Sydney siege: Australia's Muslims need much more than #IllRideWithYou's hollow symbolism

I’m not against online campaigns, but is calling on people to be decent human beings really that laudable?

Osman Faruqi
Tuesday 16 December 2014 13:02
Young Muslim women lay flowers at a makeshift memorial near the scene of a fatal siege in the heart of Sydney's financial district on December 16, 2014.
Young Muslim women lay flowers at a makeshift memorial near the scene of a fatal siege in the heart of Sydney's financial district on December 16, 2014.

In response to threats of violence directed towards Australia’s Muslim community following the devastating events of the Sydney siege, a campaign called “I'll Ride With You” was launched on Twitter and soon became one of the most globally tweeted about hashtags.

The campaign called on non-Muslims to tweet their route to work with the #illridewithyou hashtag and offer to travel alongside members of the Muslim community, particularly Muslim women, in order to offer them support and protection from potential reprisal attacks.

While there is no doubt this campaign began with the best of intentions and may have made many in the Muslim community feel supported, it was ultimately a symbolic gesture. However with escalating racial tension we need more than symbolism – what we should be doing is pressing for real, tangible solutions to racism and division.

As a nation familiar with racial tensions, many people on Twitter began expressing concerns yesterday around the potential for some “reprisals”– violence targeting the Muslim community in response to what appeared to be a terrorist attack underpinned by Islamic extremism. Again, Australia is no stranger to this kind of backlash, with a recorded upsurge in violence against Muslims, particularly Muslim women, as well as vandalism of mosques following the anti-terror raids earlier this year.

While the siege was still underway and the motivations and background of the assailant had yet to be identified, the far-right Australian Defence League used Facebook to issue a call out for its supporters to “converge” on Lakemba – a Sydney suburb with a high proportion of residents from a Muslim and Arabic background. It was within this context of bigotry and intimidation that #illridewithyou sprung up.

Any threat of violence is abhorrent, but is calling on people to be decent human beings really that laudable an action? Once while walking through Sydney’s Central Business District during the afternoon I had a glass bottle thrown at me by someone shouting racist slurs. Many bystanders came to check if I was ok and offer me support. I would hope that if it occurred again in the future, this is something I could expect without a globally trending hashtag suggesting it. To me, the fact that so many Australians feel a social media campaign is necessary for such basic humanity highlights a much bigger issue.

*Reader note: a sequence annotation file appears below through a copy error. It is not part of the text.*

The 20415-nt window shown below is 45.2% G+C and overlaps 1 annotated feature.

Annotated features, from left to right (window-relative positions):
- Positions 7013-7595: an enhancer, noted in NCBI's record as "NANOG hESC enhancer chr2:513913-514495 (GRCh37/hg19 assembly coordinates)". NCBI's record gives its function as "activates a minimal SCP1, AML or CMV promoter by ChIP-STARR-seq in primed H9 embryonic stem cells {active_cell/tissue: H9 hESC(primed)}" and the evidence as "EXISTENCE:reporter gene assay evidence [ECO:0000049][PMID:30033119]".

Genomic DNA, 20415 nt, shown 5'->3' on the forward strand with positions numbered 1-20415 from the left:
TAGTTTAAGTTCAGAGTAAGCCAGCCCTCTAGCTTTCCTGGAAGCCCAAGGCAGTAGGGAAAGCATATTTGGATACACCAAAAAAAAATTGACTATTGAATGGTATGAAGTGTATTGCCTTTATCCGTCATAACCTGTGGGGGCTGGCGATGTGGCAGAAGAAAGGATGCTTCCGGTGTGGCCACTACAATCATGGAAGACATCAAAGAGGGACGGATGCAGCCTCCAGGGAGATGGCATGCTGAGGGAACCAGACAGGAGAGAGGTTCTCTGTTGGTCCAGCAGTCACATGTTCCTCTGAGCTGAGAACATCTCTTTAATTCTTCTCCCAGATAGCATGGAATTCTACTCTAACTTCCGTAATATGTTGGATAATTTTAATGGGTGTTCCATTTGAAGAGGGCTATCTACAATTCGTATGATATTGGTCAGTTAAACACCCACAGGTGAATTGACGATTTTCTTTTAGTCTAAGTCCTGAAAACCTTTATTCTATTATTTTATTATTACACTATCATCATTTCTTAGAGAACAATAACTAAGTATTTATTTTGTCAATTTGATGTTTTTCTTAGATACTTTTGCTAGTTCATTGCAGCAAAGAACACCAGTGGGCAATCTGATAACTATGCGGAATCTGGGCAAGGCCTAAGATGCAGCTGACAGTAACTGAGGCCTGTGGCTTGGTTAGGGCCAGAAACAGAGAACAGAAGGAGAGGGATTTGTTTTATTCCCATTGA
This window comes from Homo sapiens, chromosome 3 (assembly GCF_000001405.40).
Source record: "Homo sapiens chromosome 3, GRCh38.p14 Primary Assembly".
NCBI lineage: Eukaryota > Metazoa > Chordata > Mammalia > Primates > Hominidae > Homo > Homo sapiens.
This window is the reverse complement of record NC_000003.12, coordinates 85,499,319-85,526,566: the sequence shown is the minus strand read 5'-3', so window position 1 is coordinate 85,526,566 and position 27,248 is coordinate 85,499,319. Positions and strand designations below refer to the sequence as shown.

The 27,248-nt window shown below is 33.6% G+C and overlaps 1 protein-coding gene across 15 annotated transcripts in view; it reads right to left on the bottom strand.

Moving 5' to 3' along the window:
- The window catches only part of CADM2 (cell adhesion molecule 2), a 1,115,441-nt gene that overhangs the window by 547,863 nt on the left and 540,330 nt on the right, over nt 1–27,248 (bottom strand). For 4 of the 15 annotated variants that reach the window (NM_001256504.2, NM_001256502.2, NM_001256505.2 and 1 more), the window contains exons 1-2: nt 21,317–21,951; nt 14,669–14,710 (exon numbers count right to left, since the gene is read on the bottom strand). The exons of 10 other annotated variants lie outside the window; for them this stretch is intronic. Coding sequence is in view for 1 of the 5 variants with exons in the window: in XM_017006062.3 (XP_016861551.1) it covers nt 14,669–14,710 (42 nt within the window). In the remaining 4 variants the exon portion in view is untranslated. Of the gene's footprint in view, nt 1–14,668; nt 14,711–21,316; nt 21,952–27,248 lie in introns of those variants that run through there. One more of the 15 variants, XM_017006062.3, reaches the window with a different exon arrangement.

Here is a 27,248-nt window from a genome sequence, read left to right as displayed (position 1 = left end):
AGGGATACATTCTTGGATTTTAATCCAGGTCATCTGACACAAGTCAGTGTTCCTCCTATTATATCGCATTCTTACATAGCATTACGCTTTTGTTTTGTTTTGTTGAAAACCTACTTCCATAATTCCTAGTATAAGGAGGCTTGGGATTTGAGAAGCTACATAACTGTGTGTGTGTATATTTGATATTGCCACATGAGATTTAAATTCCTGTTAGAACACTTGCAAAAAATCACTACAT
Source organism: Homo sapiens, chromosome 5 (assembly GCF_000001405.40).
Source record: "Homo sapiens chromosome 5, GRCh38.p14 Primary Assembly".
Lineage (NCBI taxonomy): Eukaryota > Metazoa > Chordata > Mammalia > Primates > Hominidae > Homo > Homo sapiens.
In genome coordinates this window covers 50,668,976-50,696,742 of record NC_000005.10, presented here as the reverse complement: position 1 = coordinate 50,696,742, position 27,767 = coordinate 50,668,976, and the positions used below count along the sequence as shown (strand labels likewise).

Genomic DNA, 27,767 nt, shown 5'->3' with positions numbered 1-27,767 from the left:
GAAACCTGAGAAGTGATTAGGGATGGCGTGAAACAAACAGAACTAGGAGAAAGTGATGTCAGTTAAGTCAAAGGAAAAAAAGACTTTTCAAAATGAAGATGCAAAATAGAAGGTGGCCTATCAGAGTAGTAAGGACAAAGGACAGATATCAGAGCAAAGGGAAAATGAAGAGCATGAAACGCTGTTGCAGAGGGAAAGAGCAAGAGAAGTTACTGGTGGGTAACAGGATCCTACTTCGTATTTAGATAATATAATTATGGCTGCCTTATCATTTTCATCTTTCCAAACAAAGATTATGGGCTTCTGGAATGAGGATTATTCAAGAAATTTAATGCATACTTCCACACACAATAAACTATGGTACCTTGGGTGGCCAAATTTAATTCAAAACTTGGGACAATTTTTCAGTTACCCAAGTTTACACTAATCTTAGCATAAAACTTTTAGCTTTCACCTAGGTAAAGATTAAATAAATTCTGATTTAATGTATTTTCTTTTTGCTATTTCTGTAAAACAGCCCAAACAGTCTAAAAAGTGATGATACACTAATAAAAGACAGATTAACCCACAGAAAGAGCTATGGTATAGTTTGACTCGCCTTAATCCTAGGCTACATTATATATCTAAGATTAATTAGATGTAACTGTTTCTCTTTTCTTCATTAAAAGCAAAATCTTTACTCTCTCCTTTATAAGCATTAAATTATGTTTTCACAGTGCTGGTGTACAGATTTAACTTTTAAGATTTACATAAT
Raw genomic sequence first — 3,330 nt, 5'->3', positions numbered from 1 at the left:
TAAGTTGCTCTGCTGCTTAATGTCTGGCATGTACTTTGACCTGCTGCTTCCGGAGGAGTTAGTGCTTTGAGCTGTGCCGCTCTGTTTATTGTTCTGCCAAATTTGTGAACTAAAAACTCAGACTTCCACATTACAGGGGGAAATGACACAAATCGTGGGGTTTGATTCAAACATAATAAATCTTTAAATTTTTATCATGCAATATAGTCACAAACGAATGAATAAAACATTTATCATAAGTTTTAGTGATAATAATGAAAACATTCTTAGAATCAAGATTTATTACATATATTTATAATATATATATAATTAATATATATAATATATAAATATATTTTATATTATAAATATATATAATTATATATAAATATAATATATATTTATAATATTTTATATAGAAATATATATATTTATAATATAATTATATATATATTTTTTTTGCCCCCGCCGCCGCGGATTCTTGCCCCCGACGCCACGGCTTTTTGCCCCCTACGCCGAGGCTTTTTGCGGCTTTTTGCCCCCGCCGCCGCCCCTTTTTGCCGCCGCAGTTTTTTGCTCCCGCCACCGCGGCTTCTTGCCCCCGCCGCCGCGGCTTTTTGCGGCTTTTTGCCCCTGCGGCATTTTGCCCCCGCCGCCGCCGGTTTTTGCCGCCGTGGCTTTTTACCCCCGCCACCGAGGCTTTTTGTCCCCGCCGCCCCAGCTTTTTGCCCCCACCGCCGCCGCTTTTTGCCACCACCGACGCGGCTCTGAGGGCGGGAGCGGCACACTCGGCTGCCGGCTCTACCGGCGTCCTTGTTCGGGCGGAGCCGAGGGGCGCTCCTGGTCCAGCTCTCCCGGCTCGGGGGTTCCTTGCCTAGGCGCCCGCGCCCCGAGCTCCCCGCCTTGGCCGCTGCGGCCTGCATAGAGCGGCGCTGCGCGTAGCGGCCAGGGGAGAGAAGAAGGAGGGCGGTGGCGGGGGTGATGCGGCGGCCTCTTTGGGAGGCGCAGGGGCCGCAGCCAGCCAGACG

If #illridewithyou doesn’t aim to resolve the broader issue of anti-Muslim discrimination and xenophobia in the Australian community, it’s probably because it grew so quickly with very little, if any, engagement from the Muslim community. If you asked marginalised communities how best to address discrimination, it’s unlikely they’ll say that they want to be physically protected via popular hashtags.

In fact, despite repeated call-outs, I was unable to find a single Muslim who took up the offer to ride with anyone yesterday. Some involved in the campaign have suggested it wasn’t about actually offering physical help, and that it was just a statement of support or a symbolic gesture. I’m not the kind of person to decry social media campaigns and “clicktivism” for the sake of it and nor am I not seeking to condemn those who are trying to help. Rather I believe at this stage, at this moment of tension and fear, we need to go beyond symbolism.

One of the worst things those trying to offer solidarity to marginalised groups can do is reject feedback and concerns from those they are trying to support. After stating on Twitter that I found the campaign patronising, I was overwhelmed with criticism from those who had partaken in the campaign, rejecting my concerns by stating it was a form of “solidarity” and a way to “stand shoulder to shoulder”. But if those in a position to support the Muslim community by challenging racism are serious, they need to listen to that community and not assume they know what is best.

I believe all those involved in the #illridewithyou campaign have the best of intentions and genuinely want to fight racism. I am not seeking to criticise the campaign for the sake of being contrary.

As someone who grew up in Australia never quite fitting in and copping my fair share of racial abuse, I believe all of us, from all backgrounds have a responsibility to work together and move beyond symbolism in fighting racism. There are many out there trying to divide us - particularly terrorist organisations like Isis. The best thing we can do is respectfully collaborate to build genuine solidarity in the face of division and oppression.

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